High ranking Samurai displayed status through their helmets and swords. Each Samurai’s individual helmet was customized to represent their distinguished tribal rank, family ancestors, allegiance to Court, etc. The symbols that were engraved on their helmets and swords determined how the Samurai wished to lead his life in a similar way. One of the ways high ranking Samurai displayed their status was through their sword collection.
Within the Samurai village, talented swordsmith, goldsmith, silversmith, blacksmith, and engravers would have continuous paid work. Of all the Samurai Armor, the warriors’ helmets displayed individual distinguished tribal village rank.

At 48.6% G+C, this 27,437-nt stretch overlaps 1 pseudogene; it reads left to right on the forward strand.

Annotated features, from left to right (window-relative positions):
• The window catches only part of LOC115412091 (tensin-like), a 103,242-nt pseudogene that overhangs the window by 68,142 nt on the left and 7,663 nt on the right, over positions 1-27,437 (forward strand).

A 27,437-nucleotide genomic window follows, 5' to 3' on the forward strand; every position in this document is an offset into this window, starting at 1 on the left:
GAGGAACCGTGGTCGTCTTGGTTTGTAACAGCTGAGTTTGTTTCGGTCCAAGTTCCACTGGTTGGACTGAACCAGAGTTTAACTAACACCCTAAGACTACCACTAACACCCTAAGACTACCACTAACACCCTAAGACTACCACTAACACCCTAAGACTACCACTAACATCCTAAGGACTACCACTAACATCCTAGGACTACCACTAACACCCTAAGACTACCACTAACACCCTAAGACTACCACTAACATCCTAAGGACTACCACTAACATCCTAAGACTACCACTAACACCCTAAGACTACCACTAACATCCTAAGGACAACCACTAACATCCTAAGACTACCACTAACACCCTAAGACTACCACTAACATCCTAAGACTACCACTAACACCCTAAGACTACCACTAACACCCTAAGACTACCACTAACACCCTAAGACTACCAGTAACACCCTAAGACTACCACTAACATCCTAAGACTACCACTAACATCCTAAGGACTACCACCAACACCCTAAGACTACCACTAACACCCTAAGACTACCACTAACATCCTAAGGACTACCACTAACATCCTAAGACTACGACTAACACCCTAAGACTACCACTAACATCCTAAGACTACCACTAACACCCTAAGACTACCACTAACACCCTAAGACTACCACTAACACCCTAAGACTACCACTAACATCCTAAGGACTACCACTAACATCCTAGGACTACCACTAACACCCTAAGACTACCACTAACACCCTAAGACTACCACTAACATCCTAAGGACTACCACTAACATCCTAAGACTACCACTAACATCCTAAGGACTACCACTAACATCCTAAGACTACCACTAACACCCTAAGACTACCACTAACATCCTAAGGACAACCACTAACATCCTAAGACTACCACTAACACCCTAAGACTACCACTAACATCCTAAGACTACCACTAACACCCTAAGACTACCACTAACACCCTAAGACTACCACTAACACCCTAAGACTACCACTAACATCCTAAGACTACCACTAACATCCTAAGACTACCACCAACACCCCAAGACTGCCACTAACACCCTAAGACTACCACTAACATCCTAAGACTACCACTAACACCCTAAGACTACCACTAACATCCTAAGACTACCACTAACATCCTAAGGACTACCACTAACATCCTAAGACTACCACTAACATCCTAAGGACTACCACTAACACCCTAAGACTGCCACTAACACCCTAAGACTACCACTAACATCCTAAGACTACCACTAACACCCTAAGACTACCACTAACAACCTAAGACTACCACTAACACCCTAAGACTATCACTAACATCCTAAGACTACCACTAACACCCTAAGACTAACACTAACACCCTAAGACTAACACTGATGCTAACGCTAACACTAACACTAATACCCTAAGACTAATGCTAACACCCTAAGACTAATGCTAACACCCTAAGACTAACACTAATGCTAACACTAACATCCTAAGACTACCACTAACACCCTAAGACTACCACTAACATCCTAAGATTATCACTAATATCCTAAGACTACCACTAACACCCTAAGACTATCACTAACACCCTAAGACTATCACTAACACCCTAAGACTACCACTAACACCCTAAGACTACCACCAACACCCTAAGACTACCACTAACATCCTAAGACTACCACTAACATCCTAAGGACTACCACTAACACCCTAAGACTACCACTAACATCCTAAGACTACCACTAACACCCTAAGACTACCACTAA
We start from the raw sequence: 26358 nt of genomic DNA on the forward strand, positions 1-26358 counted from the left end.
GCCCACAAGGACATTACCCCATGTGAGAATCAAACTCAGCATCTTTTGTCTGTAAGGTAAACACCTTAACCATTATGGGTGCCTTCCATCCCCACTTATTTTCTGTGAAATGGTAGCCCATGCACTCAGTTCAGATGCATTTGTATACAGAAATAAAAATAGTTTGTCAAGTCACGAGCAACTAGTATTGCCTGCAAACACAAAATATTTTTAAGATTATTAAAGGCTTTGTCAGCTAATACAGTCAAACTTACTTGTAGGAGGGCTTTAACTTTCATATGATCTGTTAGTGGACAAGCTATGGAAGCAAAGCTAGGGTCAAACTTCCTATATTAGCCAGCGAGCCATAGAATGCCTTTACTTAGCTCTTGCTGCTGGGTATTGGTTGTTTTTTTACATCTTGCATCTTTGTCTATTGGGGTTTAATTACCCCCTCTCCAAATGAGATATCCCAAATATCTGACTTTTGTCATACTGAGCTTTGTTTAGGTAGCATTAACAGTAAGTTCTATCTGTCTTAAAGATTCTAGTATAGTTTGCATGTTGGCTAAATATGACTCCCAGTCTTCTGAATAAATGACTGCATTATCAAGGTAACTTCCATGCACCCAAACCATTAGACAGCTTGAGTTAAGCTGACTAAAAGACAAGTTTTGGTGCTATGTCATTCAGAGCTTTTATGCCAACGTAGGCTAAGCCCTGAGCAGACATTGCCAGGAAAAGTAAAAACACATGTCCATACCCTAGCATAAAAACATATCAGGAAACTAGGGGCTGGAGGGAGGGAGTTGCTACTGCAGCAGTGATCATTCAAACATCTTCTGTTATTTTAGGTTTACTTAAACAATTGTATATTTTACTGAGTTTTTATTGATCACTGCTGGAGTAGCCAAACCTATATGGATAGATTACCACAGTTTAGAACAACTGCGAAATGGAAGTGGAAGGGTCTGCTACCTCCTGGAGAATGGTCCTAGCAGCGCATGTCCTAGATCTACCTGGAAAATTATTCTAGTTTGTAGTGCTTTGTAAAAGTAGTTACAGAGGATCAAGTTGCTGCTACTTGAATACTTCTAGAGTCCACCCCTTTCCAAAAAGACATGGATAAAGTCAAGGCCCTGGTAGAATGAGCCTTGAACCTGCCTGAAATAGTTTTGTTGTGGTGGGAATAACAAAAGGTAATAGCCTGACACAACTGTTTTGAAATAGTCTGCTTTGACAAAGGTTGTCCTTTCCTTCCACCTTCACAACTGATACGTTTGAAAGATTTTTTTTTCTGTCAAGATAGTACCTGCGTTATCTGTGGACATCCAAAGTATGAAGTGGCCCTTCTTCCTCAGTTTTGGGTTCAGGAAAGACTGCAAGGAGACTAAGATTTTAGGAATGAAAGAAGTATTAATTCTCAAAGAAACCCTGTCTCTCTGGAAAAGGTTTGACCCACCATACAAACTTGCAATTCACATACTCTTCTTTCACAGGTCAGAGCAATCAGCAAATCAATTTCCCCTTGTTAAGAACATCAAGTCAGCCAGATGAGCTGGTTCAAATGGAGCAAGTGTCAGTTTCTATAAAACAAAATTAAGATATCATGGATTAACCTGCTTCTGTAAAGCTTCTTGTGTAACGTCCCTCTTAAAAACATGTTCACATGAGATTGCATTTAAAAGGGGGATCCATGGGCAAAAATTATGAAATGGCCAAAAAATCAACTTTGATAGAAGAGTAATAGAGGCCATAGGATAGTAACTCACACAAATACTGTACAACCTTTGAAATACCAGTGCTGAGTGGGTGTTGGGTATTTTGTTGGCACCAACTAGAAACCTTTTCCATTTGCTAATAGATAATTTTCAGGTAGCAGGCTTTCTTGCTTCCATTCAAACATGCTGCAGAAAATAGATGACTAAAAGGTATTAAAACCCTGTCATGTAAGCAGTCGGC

Symbols engraved in the Samurai helmet determined how they were to lead their lives drawing parallel to the symbol.
For instance, the various interpretations of a Butterfly:
A symbol such as a butterfly is a symbol of boy into man. Experiences from the spectacular stages of morphemes, butterflies spend many years in the ground as larvae, then morph into images and complete the remaining short time flying around in beauty. The butterfly’s life draws parallel to the Samurai’s expectation of a short life span.
The Tiger represents strength, and a Clam/Crab symbol represents defensive, alert and courage.
The Rabbit (Usagi) represents moving forward and do not step back. A symbol of advancement
By 1870, Edo was emerging into reformation.
The internal environment of strife between the traditional Shogunal culture and the progressive Imperial Court culture was ripe for American Commander Matthew Perry’s 1853 expedition into the Japanese harbor. The West’s influence had infiltrated the city of Tokyo, the traditional Japanese culture, and The Imperial Court powers in economic trade.